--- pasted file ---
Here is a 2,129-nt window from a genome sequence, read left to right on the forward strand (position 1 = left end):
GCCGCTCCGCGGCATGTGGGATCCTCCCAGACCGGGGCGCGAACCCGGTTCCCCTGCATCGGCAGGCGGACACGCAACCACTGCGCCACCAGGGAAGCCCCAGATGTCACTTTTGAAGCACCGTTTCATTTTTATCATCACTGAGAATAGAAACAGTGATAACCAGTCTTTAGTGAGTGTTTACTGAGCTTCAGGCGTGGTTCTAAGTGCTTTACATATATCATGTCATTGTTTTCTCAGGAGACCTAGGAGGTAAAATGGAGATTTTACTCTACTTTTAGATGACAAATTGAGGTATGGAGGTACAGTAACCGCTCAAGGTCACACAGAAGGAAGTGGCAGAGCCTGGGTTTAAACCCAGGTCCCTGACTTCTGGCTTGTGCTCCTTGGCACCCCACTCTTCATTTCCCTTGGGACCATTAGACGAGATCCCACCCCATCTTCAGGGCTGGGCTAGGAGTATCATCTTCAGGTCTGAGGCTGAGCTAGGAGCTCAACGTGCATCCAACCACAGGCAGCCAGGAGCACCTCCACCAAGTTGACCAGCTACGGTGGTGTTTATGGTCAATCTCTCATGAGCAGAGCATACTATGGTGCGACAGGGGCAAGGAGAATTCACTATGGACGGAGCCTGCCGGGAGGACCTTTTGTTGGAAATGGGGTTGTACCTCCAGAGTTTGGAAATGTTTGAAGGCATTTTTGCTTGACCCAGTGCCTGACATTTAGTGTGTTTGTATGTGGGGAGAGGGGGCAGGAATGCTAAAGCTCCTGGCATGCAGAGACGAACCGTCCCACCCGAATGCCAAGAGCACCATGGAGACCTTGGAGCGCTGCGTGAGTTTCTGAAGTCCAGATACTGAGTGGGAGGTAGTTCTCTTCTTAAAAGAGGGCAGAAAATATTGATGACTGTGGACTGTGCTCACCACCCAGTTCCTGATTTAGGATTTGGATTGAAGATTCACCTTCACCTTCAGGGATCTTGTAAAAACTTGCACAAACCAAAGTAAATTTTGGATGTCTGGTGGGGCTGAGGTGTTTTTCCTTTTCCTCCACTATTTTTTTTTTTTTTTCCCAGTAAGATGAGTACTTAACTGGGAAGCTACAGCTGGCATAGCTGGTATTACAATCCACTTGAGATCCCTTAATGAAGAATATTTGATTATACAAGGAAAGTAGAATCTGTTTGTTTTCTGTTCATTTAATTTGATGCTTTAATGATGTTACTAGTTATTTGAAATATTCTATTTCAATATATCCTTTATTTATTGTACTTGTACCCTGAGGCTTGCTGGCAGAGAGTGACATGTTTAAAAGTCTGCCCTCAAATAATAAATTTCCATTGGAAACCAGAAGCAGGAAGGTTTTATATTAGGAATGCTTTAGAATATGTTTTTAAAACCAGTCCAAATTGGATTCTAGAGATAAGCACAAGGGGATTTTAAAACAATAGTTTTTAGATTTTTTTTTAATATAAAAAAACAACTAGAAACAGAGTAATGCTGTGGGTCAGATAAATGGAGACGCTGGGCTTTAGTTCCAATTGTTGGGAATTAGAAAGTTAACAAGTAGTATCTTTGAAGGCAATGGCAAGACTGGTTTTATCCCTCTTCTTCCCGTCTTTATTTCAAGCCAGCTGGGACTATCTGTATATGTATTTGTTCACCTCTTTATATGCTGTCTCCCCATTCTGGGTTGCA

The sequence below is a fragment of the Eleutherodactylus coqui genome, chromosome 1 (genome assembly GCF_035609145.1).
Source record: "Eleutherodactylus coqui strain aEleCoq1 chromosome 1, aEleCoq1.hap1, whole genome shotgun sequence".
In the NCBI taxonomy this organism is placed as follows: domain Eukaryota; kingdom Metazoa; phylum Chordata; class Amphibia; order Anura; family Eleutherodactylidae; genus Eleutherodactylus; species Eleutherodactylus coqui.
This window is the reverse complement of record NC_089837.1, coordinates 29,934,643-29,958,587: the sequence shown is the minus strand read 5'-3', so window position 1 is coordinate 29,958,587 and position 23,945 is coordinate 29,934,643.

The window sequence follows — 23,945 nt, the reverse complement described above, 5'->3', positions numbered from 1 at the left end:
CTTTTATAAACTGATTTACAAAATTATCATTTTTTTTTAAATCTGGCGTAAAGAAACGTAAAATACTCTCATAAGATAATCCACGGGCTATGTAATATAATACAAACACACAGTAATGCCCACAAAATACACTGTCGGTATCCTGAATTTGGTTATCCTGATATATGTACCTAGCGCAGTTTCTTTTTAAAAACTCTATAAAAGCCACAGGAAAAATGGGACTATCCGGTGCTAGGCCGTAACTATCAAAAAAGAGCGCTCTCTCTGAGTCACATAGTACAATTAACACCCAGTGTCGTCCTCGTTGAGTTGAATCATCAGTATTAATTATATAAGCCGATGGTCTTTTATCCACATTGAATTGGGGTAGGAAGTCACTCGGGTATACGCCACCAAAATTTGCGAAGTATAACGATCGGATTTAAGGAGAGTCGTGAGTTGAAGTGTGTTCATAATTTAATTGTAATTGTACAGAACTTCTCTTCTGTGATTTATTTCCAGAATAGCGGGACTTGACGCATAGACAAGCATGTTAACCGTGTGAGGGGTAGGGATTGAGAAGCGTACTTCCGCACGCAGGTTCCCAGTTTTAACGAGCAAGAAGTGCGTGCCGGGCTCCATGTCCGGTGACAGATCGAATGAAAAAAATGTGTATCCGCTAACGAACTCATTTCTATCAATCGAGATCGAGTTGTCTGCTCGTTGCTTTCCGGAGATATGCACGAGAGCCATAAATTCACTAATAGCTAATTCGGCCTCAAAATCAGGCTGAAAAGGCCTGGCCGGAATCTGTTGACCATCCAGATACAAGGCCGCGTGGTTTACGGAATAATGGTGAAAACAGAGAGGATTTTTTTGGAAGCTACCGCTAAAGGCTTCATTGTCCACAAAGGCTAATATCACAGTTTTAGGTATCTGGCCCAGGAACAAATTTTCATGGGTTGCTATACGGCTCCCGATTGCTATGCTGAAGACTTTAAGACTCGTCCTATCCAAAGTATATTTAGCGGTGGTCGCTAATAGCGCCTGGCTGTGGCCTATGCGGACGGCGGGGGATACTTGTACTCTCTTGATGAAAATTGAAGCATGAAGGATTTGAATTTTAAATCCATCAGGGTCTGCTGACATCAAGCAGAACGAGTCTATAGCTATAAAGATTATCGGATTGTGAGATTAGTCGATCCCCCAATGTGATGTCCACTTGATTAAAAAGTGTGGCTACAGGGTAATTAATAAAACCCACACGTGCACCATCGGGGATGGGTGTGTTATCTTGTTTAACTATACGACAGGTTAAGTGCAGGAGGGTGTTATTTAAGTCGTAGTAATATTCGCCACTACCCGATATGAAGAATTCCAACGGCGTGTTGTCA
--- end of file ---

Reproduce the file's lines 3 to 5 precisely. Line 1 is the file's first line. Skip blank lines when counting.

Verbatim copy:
The sequence below is a fragment of the Eleutherodactylus coqui genome, chromosome 1 (genome assembly GCF_035609145.1).
Source record: "Eleutherodactylus coqui strain aEleCoq1 chromosome 1, aEleCoq1.hap1, whole genome shotgun sequence".
In the NCBI taxonomy this organism is placed as follows: domain Eukaryota; kingdom Metazoa; phylum Chordata; class Amphibia; order Anura; family Eleutherodactylidae; genus Eleutherodactylus; species Eleutherodactylus coqui.